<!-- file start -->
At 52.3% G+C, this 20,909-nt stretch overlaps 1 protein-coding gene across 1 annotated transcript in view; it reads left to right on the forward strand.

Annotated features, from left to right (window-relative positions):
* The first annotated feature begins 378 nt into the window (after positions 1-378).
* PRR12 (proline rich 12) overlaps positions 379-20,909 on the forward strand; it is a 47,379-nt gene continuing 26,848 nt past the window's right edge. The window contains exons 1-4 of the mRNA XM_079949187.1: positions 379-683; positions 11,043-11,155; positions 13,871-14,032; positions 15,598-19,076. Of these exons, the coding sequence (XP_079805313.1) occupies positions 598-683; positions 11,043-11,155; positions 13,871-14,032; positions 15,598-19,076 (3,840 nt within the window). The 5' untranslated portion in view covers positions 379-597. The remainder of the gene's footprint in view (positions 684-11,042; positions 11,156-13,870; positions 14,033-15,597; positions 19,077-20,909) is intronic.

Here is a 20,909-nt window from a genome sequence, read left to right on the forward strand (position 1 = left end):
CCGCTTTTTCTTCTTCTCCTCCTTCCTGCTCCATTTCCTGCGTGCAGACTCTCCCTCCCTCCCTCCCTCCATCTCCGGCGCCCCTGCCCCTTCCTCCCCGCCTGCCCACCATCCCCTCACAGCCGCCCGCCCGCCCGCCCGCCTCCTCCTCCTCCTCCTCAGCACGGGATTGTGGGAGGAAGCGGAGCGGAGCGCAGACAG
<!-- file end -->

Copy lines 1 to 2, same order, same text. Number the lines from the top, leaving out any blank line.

At 52.3% G+C, this 20,909-nt stretch overlaps 1 protein-coding gene across 1 annotated transcript in view; it reads left to right on the forward strand.

Annotated features, from left to right (window-relative positions):